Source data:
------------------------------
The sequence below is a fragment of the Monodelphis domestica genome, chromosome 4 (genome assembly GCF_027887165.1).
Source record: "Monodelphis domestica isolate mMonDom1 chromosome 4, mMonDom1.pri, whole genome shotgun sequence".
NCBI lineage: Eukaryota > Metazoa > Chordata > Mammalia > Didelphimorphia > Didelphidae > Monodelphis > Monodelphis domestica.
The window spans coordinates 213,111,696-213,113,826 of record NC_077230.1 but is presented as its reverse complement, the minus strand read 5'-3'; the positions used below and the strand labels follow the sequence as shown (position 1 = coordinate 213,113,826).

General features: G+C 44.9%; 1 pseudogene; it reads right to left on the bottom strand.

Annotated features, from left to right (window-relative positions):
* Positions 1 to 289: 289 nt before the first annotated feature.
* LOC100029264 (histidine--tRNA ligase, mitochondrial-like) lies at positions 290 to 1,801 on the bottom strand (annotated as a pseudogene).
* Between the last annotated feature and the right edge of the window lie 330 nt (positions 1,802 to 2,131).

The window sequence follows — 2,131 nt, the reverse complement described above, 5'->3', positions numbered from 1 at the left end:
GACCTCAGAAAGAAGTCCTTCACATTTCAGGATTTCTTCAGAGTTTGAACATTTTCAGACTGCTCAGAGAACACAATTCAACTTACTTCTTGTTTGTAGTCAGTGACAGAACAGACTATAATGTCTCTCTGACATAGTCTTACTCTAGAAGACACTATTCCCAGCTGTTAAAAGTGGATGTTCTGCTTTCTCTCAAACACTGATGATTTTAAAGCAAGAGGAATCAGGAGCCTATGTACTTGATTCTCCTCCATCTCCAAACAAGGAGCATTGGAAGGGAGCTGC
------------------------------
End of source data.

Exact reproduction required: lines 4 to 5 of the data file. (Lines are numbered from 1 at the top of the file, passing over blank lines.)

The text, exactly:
The window spans coordinates 213,111,696-213,113,826 of record NC_077230.1 but is presented as its reverse complement, the minus strand read 5'-3'; the positions used below and the strand labels follow the sequence as shown (position 1 = coordinate 213,113,826).

General features: G+C 44.9%; 1 pseudogene; it reads right to left on the bottom strand.